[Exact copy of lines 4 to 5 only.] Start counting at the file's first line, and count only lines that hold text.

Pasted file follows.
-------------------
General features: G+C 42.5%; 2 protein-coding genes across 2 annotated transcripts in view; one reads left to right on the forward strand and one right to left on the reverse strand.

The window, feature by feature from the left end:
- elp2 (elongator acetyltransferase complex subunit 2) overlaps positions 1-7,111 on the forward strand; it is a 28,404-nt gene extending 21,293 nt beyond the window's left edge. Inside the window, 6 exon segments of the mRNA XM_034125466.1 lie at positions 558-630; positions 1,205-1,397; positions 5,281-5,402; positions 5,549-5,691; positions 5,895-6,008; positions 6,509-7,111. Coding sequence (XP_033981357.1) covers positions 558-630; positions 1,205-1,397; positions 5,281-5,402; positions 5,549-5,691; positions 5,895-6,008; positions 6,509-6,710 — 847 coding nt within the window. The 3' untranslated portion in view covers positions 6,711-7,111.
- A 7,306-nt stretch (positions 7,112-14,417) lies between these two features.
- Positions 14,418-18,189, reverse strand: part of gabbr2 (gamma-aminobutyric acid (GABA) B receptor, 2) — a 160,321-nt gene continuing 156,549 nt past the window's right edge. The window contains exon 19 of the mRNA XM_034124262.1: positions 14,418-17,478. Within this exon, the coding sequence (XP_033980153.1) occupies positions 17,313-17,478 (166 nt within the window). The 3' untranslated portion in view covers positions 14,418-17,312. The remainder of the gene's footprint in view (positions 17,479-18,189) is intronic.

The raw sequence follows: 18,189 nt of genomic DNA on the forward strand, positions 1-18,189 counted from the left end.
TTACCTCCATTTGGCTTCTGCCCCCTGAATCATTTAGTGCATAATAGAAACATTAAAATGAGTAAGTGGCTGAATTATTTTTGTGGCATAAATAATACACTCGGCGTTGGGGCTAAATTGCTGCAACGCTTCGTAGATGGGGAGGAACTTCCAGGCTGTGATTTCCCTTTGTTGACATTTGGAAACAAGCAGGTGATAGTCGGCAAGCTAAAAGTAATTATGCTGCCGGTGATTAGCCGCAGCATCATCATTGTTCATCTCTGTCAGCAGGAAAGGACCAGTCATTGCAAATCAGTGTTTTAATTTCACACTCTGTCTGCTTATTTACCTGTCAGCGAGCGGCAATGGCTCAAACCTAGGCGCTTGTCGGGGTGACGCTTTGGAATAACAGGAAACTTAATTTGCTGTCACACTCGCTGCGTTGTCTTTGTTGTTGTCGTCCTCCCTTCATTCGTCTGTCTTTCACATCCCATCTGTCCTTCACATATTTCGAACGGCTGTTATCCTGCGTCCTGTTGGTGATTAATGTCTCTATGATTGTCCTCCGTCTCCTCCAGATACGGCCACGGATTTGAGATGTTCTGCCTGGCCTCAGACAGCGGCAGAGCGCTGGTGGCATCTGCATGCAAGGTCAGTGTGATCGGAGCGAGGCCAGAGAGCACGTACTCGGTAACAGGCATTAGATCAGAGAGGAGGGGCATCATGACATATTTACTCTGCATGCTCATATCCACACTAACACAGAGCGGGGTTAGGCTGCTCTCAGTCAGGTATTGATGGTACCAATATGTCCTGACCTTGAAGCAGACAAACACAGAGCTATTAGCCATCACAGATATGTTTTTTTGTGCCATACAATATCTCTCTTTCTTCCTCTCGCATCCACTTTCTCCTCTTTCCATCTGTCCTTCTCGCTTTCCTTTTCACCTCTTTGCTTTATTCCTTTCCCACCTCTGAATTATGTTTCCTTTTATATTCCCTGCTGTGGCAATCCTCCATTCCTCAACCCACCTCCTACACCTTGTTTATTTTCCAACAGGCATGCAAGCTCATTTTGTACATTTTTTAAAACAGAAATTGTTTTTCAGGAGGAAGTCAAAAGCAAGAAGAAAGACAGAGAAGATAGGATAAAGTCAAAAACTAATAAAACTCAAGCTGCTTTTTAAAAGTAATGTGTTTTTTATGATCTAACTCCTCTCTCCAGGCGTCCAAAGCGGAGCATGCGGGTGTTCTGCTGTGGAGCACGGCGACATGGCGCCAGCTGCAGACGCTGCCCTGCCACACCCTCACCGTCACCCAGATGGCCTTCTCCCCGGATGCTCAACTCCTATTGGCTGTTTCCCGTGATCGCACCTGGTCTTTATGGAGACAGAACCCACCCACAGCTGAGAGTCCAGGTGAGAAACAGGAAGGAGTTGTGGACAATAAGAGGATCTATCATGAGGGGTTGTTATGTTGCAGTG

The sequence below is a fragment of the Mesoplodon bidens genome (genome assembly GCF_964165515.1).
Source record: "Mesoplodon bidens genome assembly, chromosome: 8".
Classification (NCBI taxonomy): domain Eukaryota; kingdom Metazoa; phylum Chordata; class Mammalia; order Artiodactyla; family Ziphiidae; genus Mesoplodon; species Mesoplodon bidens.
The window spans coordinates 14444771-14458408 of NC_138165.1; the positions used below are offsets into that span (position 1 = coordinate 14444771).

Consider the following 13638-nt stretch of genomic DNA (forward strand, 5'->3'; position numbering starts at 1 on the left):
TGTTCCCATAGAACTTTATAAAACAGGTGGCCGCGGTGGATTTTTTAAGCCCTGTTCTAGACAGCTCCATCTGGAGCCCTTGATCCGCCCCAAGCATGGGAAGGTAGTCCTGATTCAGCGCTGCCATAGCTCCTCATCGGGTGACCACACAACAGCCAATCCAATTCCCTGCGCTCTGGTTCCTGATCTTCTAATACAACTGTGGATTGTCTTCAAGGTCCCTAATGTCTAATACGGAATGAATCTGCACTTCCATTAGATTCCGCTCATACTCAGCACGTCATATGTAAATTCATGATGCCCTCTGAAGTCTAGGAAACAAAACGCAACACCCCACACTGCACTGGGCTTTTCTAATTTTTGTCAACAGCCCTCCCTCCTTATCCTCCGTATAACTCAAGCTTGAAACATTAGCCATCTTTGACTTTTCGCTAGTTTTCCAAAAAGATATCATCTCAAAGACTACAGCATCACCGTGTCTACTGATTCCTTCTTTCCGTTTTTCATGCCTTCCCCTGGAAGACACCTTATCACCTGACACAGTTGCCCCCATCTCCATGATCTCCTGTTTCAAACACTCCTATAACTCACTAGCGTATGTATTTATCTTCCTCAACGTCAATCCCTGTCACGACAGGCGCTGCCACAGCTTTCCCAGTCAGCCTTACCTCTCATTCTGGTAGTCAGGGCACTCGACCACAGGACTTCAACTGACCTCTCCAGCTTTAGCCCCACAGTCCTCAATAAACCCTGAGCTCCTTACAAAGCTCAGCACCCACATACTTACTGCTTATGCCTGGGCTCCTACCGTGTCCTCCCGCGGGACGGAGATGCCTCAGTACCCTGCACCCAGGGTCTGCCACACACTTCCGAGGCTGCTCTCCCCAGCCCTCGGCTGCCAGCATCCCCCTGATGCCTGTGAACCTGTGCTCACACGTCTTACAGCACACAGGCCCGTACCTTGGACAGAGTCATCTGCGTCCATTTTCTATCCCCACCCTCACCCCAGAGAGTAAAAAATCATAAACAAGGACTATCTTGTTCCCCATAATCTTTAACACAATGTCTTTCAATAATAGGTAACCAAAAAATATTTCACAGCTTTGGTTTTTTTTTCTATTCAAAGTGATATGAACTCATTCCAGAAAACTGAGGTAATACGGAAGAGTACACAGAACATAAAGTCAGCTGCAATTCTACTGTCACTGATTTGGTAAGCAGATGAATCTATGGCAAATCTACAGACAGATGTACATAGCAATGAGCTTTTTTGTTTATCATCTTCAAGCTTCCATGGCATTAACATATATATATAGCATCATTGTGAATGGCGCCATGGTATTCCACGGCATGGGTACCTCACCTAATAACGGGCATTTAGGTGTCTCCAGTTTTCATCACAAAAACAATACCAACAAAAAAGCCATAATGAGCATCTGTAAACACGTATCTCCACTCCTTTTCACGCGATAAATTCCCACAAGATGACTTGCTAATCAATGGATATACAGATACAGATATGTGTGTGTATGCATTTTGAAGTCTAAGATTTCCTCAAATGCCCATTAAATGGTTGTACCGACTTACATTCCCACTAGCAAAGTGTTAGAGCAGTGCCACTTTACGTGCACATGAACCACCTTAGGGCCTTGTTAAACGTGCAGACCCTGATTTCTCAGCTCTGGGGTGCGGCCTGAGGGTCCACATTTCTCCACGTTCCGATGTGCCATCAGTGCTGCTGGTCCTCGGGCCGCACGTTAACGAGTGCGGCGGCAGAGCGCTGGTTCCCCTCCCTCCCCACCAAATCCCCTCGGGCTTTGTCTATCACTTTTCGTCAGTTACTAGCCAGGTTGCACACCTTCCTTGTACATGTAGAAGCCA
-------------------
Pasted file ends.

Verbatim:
- A 7,306-nt stretch (positions 7,112-14,417) lies between these two features.
- Positions 14,418-18,189, reverse strand: part of gabbr2 (gamma-aminobutyric acid (GABA) B receptor, 2) — a 160,321-nt gene continuing 156,549 nt past the window's right edge. The window contains exon 19 of the mRNA XM_034124262.1: positions 14,418-17,478. Within this exon, the coding sequence (XP_033980153.1) occupies positions 17,313-17,478 (166 nt within the window). The 3' untranslated portion in view covers positions 14,418-17,312. The remainder of the gene's footprint in view (positions 17,479-18,189) is intronic.